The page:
What is the Purpose of a Vapor Barrier?
A homebuilder’s biggest priority is to create a comfortable and dry home. However, keeping a home dry is not simple: engineers and architects spend much of their building planning on keeping water out, or letting it dry or drain when it comes come in. By focusing on water and its movement, builders can implement a better moisture control strategy. To help, a vapor barrier might be a key component to the overall strategy. But what is the purpose of a vapor barrier, and when and where is it most effective to help control air moisture? Here’s a simple guide to understanding a vapor barrier and its optimal uses.
Definition of a Vapor Barrier
A vapor barrier is essentially a material that helps reduce the rate at which water vapor can move through a material. Also known more accurately as a vapor diffusion barrier, a vapor barrier (or vapor retarder) is defined by three classes, according to the International Residential Code.
Vapor barriers and retarders are classified by permeability, with Class I vapor retarders (known as true vapor barriers) rated at 0.1 permanence or less. Because of its low perm rating, Class I vapor retarders are considered to be impermeable, making it a true barrier against vapor. Class II vapor retarders have a permeability between .1 perms to 1.0 perms, and Class III vapor retarders have a permeability between 1.0 perms and 10.0.
Vapor barriers are used in basements, walls, slab-on-grade foundations, ceilings, attics, floors, and crawlspaces, and come in different materials, such as membranes or coatings. But for them to be completely effective, they must be used properly and as part of an entire system for moisture control.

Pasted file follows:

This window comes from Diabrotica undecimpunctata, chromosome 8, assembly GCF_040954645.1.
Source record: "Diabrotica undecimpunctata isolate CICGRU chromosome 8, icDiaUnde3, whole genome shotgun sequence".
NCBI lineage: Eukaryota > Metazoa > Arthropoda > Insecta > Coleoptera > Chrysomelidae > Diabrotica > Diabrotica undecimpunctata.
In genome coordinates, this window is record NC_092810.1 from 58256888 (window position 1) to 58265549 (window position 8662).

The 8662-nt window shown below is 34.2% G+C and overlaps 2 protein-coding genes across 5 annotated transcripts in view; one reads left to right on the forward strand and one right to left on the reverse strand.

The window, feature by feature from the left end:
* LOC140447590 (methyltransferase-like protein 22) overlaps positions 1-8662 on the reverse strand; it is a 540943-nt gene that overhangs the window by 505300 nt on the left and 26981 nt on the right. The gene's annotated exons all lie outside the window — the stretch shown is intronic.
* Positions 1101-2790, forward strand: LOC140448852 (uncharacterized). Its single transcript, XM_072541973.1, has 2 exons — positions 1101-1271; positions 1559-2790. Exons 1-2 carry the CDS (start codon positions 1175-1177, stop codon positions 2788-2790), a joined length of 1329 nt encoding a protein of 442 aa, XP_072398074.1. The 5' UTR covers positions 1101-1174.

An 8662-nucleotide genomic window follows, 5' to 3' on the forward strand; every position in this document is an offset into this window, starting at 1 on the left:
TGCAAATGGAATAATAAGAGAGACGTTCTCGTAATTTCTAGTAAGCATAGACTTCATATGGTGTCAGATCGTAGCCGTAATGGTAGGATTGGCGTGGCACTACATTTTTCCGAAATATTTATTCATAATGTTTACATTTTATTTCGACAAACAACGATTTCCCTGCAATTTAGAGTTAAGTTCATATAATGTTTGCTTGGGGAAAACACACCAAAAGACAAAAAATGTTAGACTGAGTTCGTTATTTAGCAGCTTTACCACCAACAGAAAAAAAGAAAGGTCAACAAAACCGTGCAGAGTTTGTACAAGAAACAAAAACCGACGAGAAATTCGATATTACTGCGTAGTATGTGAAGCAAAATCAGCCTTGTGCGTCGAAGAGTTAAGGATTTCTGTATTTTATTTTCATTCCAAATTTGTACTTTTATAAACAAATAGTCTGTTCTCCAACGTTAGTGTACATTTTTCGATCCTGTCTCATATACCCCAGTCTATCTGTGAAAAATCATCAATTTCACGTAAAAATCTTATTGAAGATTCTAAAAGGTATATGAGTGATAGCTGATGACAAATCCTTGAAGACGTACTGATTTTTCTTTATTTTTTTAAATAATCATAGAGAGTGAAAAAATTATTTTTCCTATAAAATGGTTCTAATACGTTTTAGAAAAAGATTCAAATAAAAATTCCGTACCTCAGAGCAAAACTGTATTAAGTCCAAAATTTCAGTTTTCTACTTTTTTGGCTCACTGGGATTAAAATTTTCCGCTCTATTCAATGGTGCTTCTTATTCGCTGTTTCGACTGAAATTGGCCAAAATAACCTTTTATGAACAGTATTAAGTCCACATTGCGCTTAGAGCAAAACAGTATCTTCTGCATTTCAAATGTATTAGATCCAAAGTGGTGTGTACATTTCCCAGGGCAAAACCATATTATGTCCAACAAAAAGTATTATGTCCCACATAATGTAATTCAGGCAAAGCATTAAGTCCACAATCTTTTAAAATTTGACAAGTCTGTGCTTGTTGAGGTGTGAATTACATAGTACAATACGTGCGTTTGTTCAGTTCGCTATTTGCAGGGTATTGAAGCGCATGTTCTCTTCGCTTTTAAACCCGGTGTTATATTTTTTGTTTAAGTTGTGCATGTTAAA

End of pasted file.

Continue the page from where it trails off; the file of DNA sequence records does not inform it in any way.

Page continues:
Using a Vapor Barrier
A vapor barrier’s low permeance retards the movement of water vapor greatly, which can make it a great asset to a home. Depending on the type of materials used to build an exterior wall, and where the vapor barrier is located in the assembly, the vapor barrier can help become a drainage plane and air barrier, which will keep water from condensing. By preventing condensation, especially inside assemblies, a home is less likely to rot or grow mold.
So where should a builder place a vapor barrier? Joseph Lstiburek at Building Science provides in-depth scenarios that can help builders pick vapor barriers and install them in a way to allows for water vapor to dry out according to climate or housing conditions.
Builders must note however that a vapor barrier is just one component of an entire moisture control strategy. Builders must be conscientious about controlling heat transfer and proper air sealing, in order to improve overall moisture control as well. This is especially true for in-wall moisture problems, where condensation is likely to occur depending on the climate conditions pertinent to the property, and where moisture might be building from outside or inside the home.
Improper Uses of a Vapor Barrier
As builders try to prevent moisture-related problems, it can become easy to confuse how the vapor barrier is used and install it improperly. When used incorrectly, a vapor barrier can actually create moisture problems since vapor barriers installed to prevent assemblies from getting wet can also make them harder to dry out.
Here is more information from Dr. Joe Lstiburek on the correct use of vapor barriers.
How Vapor Barriers Are Used in Flow Through Assemblies
As you can see, there are no simple solutions, but builders will not want to rely solely on vapor barriers. You will want to instead look at other classes of vapor retarders, or maybe go without. This is especially important in mixed climates, where the materials used for a vapor retarder can help in summer, where it’s not as humid in the region, but keep moisture out during a cold and snowy winter.
Cosella-Dörken delivers innovative, high-performance air and moisture barriers for commercial and residential construction sold under the DELTA® brand name. A North American manufacturer based out of Beamsville, Ontario, Cosella-Dörken Products, Inc. is a subsidiary of Ewald Dörken AG, a leading European developer and manufacturer of waterproofing and drainage products sold worldwide. Cosella-Dörken is known for delivering premium products while providing educational programs and full technical support. For more information, call 1-888-4DELTA4 (433-5824) or visit www.cosella-dorken.com.